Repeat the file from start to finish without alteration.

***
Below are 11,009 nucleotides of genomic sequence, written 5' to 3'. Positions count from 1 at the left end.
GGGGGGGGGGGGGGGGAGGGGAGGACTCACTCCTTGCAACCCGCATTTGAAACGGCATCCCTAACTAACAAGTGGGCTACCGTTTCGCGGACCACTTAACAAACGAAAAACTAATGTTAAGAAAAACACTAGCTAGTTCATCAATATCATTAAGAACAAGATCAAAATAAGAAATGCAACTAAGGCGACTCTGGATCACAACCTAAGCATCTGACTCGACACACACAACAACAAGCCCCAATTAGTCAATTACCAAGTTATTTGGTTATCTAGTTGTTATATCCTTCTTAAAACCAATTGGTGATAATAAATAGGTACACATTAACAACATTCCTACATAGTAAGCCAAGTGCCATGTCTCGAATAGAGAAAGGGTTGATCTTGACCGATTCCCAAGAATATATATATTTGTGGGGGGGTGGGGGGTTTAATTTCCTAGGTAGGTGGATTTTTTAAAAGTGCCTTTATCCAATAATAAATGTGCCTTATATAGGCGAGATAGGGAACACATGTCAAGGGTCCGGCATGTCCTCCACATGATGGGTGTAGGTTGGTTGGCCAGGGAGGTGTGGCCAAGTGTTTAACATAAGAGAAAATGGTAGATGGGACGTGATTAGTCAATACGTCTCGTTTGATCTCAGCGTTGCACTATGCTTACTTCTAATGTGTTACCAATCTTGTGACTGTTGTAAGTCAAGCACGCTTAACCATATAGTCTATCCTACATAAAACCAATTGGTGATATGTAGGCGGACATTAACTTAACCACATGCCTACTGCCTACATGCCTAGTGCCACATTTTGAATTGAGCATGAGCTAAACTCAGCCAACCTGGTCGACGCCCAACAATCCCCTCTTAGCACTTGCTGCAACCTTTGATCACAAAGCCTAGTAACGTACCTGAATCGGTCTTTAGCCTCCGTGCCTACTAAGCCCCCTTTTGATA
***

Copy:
Below are 11,009 nucleotides of genomic sequence, written 5' to 3'. Positions count from 1 at the left end.
GGGGGGGGGGGGGGGGAGGGGAGGACTCACTCCTTGCAACCCGCATTTGAAACGGCATCCCTAACTAACAAGTGGGCTACCGTTTCGCGGACCACTTAACAAACGAAAAACTAATGTTAAGAAAAACACTAGCTAGTTCATCAATATCATTAAGAACAAGATCAAAATAAGAAATGCAACTAAGGCGACTCTGGATCACAACCTAAGCATCTGACTCGACACACACAACAACAAGCCCCAATTAGTCAATTACCAAGTTATTTGGTTATCTAGTTGTTATATCCTTCTTAAAACCAATTGGTGATAATAAATAGGTACACATTAACAACATTCCTACATAGTAAGCCAAGTGCCATGTCTCGAATAGAGAAAGGGTTGATCTTGACCGATTCCCAAGAATATATATATTTGTGGGGGGGTGGGGGGTTTAATTTCCTAGGTAGGTGGATTTTTTAAAAGTGCCTTTATCCAATAATAAATGTGCCTTATATAGGCGAGATAGGGAACACATGTCAAGGGTCCGGCATGTCCTCCACATGATGGGTGTAGGTTGGTTGGCCAGGGAGGTGTGGCCAAGTGTTTAACATAAGAGAAAATGGTAGATGGGACGTGATTAGTCAATACGTCTCGTTTGATCTCAGCGTTGCACTATGCTTACTTCTAATGTGTTACCAATCTTGTGACTGTTGTAAGTCAAGCACGCTTAACCATATAGTCTATCCTACATAAAACCAATTGGTGATATGTAGGCGGACATTAACTTAACCACATGCCTACTGCCTACATGCCTAGTGCCACATTTTGAATTGAGCATGAGCTAAACTCAGCCAACCTGGTCGACGCCCAACAATCCCCTCTTAGCACTTGCTGCAACCTTTGATCACAAAGCCTAGTAACGTACCTGAATCGGTCTTTAGCCTCCGTGCCTACTAAGCCCCCTTTTGATA